At the start of the 2016 Olympics it seemed as if four years was a long time in the Swimming world. In London 2012, the Australian swim team had produced our worst performance at an Olympics in 20 years.
This result led to major ramifications with the Bluestone review indicating a ‘toxic culture’ the major cause of a one gold medal return among ten medals.
Following this review and the installation of the highly regarded Jacco Verhaeren as head coach, it was firmly believed that Australia would improve dramatically in the pool. Many suggested Rio 2016 could be our most successful Olympic swim meet ever.
Following the first day of competition this seemed entirely possible when two gold medals were won. However after eight days of competition, Australia delivered just three gold among ten medals, the same total number of medals won in London.
There is little doubt that at Rio 2016 the attitude of the team had improved dramatically. There were no meltdowns on pool deck and the team appeared united, supporting each other rather than being individuals.
Our athletes were well drilled at handling both victory and defeat with class and dignity. So with an improved team spirit and culture where did our hopes in Rio go wrong? Did the Australian media build up our swimmers to be better than they really were?
In its Rio 2016 preview, International publication ‘Swimming World Magazine’ predicted that Australia would win eight Gold, five Silver and seven Bronze for a total of 20 medals. This indicated that our hopes of a vast improvement were being echoed among the international swimming fraternity and not just within the Australian community. To say that we fell short of such lofty predictions is a massive understatement.
Some of our athletes produced stellar performances that exceeded our wildest expectations. Unfortunately there were just as many, if not more, disappointments and missed opportunities. No one can question our swimmers’ abilities given their times at our Australian trials. Similarly no one can question their efforts, doing their absolute best on the day.
So what went wrong?
I firmly believe the answer lies with Swimming Australia and their continued belief in holding our selection trials early in the year. This usually occurs 3-4 months prior to the year’s major swimming event.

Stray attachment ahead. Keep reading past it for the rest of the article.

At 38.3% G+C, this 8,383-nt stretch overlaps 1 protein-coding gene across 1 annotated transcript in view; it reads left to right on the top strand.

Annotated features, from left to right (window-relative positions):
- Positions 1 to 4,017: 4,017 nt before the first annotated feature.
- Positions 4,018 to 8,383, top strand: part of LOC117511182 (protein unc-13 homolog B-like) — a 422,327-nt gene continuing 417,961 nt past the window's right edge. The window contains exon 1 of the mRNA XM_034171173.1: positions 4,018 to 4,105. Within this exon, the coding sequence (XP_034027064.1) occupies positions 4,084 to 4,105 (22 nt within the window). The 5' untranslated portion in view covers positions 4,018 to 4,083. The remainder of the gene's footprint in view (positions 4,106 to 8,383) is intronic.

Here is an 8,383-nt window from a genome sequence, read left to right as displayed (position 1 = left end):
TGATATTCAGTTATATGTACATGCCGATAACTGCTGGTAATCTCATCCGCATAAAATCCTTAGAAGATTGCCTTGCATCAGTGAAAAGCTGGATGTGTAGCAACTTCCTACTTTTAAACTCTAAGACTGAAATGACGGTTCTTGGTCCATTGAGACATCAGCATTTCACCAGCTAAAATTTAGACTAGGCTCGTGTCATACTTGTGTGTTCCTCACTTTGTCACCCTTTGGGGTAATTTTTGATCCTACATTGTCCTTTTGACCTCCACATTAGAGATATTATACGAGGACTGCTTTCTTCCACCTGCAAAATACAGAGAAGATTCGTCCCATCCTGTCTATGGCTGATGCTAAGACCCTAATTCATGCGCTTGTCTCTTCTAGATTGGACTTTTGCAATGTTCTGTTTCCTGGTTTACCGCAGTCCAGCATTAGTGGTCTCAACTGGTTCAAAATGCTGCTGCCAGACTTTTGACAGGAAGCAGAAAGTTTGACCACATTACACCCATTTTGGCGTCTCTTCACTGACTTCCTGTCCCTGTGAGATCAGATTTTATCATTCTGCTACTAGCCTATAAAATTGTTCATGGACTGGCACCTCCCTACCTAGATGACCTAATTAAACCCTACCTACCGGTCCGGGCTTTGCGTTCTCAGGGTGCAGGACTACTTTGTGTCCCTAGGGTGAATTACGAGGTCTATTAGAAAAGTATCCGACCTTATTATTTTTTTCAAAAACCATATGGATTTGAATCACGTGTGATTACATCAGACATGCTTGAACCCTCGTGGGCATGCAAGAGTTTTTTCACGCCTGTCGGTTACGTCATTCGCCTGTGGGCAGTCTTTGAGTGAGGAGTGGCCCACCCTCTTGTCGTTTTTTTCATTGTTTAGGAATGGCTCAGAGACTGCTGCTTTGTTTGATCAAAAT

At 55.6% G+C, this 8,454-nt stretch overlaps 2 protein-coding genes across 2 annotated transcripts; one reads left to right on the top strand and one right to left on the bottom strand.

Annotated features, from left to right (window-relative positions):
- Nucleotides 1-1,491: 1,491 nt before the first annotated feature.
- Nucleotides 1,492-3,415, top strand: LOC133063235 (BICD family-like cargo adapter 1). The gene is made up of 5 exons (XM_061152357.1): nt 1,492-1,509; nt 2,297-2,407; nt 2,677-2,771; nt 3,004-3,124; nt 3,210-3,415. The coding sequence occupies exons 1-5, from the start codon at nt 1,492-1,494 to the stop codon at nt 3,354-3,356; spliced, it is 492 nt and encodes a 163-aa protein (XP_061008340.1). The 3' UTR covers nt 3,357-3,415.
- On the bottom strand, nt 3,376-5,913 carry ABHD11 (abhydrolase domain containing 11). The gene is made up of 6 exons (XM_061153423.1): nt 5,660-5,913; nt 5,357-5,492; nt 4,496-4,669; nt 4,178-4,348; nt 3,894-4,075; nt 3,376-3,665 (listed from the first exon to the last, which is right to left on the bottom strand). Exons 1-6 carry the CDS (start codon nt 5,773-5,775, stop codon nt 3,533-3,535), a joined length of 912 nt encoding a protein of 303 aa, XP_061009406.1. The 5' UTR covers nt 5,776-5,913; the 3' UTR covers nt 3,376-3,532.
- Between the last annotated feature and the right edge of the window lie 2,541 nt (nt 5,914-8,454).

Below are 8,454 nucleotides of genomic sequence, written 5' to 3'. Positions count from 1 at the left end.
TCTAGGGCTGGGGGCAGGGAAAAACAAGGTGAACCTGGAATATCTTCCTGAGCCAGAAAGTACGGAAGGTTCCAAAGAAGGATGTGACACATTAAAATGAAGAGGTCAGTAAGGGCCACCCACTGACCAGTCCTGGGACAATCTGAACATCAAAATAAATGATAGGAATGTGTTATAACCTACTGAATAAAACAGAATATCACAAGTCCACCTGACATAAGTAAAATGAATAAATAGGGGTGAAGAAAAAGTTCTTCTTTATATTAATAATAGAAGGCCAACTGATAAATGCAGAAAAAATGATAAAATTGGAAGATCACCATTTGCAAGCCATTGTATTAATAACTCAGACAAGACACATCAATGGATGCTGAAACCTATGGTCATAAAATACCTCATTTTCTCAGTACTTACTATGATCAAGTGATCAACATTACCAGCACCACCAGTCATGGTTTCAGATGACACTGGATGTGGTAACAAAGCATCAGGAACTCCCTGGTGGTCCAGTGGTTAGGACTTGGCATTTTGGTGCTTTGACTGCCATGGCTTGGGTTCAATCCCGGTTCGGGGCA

The theory behind this approach, from my understanding, is to allow our selected swimmers enough time to perform another training cycle and full taper between events. By contrast, the US swim team held their selection trials just a few weeks before the Olympics.
As a result the US selected in-form athletes that were ready to perform.
The dominance of the US team is obvious from their final medal tally of 16 Gold among 33 medals. The clear advantage in their selection approach, however, is seen when comparing each individual athletes performance at the Olympics compared to their selection trials.
In 52 individual swims (when counting a swimmers final swim in any event) the US saw an improved performance in 27. There were 15 performances that regressed, while ten swims were equivalent to those done at trials.
By contrast, in the 49 individual swims performed by Australians only eight performances improved. There were seven equivalent efforts while an enormous 34 swims had regressed since our April selection trials.
It is obvious our athletes were in better form four months before the Olympics began.
There will be other reasons given for our failure to meet expectation. An inability to deal with pressure, the late start of the swimming finals session and illness in the team, are a few already mentioned in the immediate aftermath.
However when only 31% of our swims were equivalent or better than trials, compared to 71% for the US swim team it is clear that we need a fundamental change in our selection processes. The US team always peaks at international competition whereas in most instances Australian swimmers fall short.
It is time for Swimming Australia to make a tough decision. The time has come to move to a successful selection system that is equivalent to the US model. Our swimmers have amazing talent and ability; they deserve to perform at their peak when it really matters.